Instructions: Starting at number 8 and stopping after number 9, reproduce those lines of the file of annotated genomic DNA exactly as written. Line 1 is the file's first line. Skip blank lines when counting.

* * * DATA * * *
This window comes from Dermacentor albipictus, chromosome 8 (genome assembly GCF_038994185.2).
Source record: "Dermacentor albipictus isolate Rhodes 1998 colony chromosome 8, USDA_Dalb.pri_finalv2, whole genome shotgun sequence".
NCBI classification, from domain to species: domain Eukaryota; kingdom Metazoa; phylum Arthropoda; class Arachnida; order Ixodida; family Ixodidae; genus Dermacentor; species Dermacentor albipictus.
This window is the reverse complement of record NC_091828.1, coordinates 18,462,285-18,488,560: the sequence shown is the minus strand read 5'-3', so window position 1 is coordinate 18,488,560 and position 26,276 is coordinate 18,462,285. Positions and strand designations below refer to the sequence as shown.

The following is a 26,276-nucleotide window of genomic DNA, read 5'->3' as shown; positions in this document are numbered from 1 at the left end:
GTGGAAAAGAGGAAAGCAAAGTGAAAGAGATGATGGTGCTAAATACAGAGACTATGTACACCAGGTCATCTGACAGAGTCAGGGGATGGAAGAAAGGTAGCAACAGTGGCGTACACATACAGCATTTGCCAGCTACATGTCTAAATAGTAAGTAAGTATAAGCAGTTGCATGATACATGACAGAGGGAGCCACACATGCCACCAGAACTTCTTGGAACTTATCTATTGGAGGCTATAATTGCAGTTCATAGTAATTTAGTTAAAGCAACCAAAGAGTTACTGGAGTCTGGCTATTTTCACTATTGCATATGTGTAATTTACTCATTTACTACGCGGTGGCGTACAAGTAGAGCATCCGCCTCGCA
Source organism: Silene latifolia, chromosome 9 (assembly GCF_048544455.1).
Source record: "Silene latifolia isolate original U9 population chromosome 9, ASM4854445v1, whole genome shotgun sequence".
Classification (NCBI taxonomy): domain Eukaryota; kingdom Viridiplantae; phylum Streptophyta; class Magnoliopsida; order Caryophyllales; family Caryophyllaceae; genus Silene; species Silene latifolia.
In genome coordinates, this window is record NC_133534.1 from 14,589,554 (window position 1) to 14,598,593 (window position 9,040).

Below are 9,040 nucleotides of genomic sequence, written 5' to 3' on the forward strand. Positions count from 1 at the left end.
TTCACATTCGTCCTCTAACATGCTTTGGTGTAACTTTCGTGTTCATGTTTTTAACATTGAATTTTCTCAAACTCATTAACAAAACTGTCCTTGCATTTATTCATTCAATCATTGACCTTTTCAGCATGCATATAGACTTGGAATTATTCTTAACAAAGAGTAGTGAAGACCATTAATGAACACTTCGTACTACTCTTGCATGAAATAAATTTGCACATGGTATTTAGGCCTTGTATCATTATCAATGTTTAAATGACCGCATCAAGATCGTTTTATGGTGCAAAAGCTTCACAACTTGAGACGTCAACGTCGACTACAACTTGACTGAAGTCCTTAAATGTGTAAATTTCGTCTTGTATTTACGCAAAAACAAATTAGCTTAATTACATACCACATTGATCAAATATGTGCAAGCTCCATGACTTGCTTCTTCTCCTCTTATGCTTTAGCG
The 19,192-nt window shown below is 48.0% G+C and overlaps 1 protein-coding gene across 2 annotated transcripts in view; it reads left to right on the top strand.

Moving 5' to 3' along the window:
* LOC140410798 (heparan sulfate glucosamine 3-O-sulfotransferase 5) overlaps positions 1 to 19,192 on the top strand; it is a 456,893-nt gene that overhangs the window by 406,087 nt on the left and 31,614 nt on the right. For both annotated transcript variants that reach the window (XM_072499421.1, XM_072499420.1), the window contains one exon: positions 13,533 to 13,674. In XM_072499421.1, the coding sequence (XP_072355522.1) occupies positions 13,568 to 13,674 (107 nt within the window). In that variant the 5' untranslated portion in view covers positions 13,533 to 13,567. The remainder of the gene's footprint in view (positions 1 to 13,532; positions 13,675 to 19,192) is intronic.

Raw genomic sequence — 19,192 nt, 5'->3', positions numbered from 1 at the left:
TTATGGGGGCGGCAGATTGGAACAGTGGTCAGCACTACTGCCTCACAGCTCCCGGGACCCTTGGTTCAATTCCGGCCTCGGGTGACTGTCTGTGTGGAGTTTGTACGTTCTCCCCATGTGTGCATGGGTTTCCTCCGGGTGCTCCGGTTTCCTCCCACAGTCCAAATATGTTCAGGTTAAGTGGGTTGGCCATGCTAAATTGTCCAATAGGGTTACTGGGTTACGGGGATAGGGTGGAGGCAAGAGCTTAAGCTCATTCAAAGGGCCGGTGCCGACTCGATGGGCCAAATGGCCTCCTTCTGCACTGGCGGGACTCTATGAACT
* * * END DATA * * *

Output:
Source record: "Silene latifolia isolate original U9 population chromosome 9, ASM4854445v1, whole genome shotgun sequence".
Classification (NCBI taxonomy): domain Eukaryota; kingdom Viridiplantae; phylum Streptophyta; class Magnoliopsida; order Caryophyllales; family Caryophyllaceae; genus Silene; species Silene latifolia.